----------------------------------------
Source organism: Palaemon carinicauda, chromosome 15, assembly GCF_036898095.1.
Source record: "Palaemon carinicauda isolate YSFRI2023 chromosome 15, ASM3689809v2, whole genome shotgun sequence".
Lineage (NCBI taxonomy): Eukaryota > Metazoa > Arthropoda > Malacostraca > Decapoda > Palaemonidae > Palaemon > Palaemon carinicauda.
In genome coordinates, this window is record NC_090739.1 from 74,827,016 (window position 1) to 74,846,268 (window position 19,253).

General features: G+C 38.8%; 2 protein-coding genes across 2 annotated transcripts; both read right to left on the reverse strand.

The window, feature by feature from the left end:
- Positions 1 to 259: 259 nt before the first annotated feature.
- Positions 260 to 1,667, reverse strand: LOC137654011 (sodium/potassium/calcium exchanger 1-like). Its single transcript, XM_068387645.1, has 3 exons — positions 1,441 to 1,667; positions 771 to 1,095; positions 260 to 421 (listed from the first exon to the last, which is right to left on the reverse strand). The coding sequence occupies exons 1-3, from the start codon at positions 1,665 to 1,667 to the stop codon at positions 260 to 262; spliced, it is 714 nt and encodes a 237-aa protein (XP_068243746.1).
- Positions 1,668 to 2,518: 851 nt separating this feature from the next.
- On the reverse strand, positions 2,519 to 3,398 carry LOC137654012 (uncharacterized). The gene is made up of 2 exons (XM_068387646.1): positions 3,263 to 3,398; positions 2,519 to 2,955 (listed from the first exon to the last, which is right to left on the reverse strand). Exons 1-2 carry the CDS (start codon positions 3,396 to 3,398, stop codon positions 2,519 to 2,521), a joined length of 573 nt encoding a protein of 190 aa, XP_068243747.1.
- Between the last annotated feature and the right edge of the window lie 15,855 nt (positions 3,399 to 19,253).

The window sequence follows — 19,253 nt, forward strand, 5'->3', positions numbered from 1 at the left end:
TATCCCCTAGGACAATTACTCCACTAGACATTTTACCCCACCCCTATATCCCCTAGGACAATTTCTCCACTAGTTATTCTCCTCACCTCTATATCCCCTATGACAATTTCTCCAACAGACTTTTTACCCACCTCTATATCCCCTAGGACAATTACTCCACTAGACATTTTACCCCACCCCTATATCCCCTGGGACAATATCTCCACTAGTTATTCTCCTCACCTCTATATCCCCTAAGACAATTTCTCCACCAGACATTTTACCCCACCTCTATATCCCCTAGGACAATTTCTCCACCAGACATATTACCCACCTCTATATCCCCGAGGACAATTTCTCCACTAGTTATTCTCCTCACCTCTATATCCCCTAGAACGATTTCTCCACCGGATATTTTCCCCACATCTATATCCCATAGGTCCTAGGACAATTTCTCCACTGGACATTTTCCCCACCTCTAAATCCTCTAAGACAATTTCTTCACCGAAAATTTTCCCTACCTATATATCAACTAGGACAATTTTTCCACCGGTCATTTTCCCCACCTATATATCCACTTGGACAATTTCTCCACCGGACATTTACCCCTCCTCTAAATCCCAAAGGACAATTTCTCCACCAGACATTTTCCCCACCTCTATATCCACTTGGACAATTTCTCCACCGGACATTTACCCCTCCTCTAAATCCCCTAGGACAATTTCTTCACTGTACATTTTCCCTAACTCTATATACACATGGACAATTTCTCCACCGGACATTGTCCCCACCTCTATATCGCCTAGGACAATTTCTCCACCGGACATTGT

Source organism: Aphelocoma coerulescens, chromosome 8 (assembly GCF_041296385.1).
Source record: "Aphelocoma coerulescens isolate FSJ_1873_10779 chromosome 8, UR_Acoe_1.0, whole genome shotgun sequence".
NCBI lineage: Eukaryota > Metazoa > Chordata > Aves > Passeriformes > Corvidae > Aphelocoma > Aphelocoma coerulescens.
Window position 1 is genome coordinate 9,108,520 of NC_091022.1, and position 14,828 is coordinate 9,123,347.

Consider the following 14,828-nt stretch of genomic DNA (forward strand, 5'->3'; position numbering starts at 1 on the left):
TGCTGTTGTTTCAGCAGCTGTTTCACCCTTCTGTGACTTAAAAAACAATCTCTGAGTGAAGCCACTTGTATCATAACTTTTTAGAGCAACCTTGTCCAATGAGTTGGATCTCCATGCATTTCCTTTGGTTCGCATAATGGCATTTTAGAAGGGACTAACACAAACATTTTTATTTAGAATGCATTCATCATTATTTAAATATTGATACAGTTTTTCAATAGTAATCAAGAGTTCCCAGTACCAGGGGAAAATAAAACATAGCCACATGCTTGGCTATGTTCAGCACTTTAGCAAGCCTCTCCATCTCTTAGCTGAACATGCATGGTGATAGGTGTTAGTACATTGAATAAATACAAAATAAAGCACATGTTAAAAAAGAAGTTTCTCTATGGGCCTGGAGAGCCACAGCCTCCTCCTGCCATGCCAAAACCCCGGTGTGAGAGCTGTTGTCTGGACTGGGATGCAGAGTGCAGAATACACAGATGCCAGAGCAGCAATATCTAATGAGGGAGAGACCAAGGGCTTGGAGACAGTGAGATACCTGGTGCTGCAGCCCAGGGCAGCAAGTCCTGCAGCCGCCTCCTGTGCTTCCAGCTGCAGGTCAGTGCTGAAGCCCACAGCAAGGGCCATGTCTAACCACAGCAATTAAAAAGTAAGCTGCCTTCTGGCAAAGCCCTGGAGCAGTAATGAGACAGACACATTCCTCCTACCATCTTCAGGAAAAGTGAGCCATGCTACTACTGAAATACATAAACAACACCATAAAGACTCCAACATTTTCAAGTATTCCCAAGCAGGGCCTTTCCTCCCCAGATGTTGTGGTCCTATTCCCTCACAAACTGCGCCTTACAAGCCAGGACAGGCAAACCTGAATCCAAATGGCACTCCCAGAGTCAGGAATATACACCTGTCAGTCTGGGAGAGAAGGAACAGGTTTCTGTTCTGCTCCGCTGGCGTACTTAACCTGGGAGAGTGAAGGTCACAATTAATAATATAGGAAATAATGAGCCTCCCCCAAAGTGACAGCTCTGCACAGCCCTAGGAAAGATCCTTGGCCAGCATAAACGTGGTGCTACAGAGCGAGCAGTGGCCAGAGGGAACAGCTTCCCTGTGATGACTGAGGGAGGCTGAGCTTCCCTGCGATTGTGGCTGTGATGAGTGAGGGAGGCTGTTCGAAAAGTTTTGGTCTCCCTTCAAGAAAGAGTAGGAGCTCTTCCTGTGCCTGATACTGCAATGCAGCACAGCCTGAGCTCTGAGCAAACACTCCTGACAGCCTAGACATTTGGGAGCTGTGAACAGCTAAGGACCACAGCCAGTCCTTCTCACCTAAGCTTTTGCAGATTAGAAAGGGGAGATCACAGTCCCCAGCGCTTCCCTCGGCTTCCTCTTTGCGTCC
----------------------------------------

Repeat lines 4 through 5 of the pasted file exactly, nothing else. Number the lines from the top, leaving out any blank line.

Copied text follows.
In genome coordinates, this window is record NC_090739.1 from 74,827,016 (window position 1) to 74,846,268 (window position 19,253).

General features: G+C 38.8%; 2 protein-coding genes across 2 annotated transcripts; both read right to left on the reverse strand.